It will be appreciated that the relatively small angle A formed between the edges and the fore-aft axis 76 minimizes the size of the reaction forces applied against the ring legs as compared, for example, with the forces which will occur in theafore-mentioned U.S. Application Ser. No. 06/579,559. Accordingly, the ring will be subjected to smaller forces tending to close the ring, and it will be easier to install the ring in the workpiece groove.
Each of the edges is oriented non-perpendicularly relative to the floor 48, i.e., the edge 70 forms an acute angle B (FIG. 3) with respect to the floor (FIG. 3). The height of the edge 70 is greater than the thickness of the ring R. Furthermore,the inclination of the edge 70 is such that an upper or outer portion 71 of the edge slightly overlies the ring R as is evident from FIG. 3. As a result, the ring is held against the floor 48 and cannot rise therefrom. Thus, it is assured that the ringwill enter the workpiece groove, even when the groove thickness closely approximates the thickness of the ring, i.e., the ring and groove will be coplanar as the ring approaches the groove.
The angle B preferably lies in the range of from 5° to 25°.
In operation, the nose assembly 22 is oriented such that the slot 52 is aligned with the workpiece shaft 56. The slot is then pushed onto the workpiece 56. When the workpiece reaches the rear end of the slot, the tips 65 of the locators enterthe groove 58 to assure that the pusher 20 is aligned with the groove 58. If the locators 60 are not aligned with the groove 58 when the slot is pushed onto the workpiece, the outer (non-grooved) surface of the workpiece 56 will cam the locators 60apart. It is then merely necessary to move the nose assembly 22 along the direction of the workpiece axis until the tips 65 become aligned with the groove 58, whereupon the tips 65 snap into the groove 58 by the action of the springs 72.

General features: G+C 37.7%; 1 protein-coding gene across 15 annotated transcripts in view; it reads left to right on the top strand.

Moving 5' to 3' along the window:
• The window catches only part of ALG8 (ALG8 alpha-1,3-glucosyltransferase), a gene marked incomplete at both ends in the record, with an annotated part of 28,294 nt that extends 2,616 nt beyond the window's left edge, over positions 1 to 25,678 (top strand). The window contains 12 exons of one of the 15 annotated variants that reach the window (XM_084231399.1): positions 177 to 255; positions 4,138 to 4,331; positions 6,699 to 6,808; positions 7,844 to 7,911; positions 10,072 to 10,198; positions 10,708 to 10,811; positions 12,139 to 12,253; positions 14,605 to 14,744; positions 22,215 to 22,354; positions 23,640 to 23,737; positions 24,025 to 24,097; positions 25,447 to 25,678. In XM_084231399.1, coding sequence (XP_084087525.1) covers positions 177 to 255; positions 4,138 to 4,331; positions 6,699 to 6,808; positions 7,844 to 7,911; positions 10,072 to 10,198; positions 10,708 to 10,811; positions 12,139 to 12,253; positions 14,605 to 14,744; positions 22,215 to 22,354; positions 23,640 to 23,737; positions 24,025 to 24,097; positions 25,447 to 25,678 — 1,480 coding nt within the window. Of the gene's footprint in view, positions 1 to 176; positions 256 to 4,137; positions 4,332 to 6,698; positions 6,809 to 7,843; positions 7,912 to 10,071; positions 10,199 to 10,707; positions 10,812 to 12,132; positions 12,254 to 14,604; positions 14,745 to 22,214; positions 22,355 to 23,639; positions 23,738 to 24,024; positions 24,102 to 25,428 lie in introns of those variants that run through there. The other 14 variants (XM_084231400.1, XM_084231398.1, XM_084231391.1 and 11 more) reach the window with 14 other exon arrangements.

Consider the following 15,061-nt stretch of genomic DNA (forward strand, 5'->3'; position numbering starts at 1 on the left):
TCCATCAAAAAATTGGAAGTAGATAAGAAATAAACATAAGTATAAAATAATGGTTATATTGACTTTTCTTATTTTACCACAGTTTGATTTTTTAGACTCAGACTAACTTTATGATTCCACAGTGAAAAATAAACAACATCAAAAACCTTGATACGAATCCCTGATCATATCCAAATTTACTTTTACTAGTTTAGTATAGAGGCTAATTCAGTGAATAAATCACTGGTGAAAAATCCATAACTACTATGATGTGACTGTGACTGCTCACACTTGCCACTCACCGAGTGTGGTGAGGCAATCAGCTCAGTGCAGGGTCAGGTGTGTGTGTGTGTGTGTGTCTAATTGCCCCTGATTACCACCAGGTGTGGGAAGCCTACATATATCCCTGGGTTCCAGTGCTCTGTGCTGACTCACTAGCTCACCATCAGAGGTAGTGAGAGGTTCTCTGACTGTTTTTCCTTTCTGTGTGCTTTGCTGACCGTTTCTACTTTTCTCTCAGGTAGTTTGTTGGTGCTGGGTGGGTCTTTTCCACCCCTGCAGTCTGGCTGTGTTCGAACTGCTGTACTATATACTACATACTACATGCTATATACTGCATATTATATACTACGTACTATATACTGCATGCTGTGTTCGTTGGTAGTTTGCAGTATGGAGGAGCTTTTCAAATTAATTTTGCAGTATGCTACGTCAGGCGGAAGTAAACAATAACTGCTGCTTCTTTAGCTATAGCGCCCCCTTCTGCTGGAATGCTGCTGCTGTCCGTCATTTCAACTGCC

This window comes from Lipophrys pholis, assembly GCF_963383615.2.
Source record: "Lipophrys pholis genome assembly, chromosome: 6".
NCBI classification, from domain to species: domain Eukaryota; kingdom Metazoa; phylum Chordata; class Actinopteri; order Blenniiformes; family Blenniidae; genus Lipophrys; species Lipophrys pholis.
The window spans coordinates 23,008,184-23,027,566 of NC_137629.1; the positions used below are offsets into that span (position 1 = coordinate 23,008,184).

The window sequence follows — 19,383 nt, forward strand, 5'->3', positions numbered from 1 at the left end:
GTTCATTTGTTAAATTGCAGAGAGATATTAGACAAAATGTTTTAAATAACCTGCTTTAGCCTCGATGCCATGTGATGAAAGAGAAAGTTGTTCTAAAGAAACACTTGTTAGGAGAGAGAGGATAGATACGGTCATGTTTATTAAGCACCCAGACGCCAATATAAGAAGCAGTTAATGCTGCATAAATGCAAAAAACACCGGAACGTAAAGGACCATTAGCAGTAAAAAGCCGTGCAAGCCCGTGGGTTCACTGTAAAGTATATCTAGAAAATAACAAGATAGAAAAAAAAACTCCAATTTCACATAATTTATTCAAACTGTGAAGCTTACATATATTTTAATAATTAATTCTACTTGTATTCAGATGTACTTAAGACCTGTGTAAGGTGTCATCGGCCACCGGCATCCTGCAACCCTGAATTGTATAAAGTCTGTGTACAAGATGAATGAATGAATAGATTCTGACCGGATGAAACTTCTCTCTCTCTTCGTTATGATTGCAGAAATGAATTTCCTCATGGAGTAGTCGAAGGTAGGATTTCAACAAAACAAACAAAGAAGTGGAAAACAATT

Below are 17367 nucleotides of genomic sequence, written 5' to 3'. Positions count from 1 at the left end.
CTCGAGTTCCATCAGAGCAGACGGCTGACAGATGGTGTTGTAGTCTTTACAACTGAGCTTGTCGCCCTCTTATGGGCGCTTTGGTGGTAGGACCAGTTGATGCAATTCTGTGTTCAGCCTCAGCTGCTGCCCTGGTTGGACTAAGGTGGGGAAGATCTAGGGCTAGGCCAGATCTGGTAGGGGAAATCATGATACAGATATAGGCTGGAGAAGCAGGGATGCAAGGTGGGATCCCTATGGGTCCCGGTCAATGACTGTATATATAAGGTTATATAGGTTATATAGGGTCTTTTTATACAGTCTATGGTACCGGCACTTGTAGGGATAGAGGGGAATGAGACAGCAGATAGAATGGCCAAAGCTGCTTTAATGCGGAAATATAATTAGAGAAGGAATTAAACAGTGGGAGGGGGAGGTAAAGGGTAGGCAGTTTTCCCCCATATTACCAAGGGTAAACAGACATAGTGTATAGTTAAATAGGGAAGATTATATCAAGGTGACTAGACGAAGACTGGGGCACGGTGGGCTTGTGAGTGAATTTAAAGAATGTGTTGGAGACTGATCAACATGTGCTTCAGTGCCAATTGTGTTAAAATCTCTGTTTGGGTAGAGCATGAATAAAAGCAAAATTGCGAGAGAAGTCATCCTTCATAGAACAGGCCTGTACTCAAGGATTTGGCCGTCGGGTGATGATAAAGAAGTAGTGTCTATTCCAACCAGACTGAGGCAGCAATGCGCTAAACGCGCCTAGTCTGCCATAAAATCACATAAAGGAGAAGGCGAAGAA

The slot 52 is stable relative to the workpiece 56 since the width of the slot corresponds to the workpiece diameter. Thus, the workpiece axis will be constrained to lie substantially perpendicularly to the plane of the floor 48, i.e., the planedefined by the groove 58 will remain parallel with the plane of the floor 48.
The trigger 16 is then actuated to cause the pusher 20 to be displaced forwardly to push the uppermost retaining ring 26 forwardly. Prior to reaching the workpiece, the ring 26 will engage the side edges 70 of the locators 60 and begin spreadingthe locators apart, against the bias of springs 72. Due to the relatively small angle A, the compressive forces acting against the ring legs will be small. Hence, there will occur very little compression or closing of the ring, thereby facilitatinginstallation of the ring into the groove 58.
The ring 26 will be held firmly against the floor 48 as the ring approaches the workpiece, due to the overlying portions 71 of the edges 70. As a result, perfect alignment of the ring with the groove 58 is assured.
The coil compression springs represent a highly durable and dependable means of imposing a spring bias upon the locators.
Although the present invention has been described in connection with preferred embodiments thereof, it will be appreciated by those skilled in the art that additions, modifications, substitutions and deletions may be made without departing fromthe spirit and scope of the invention as defined in the appended claims.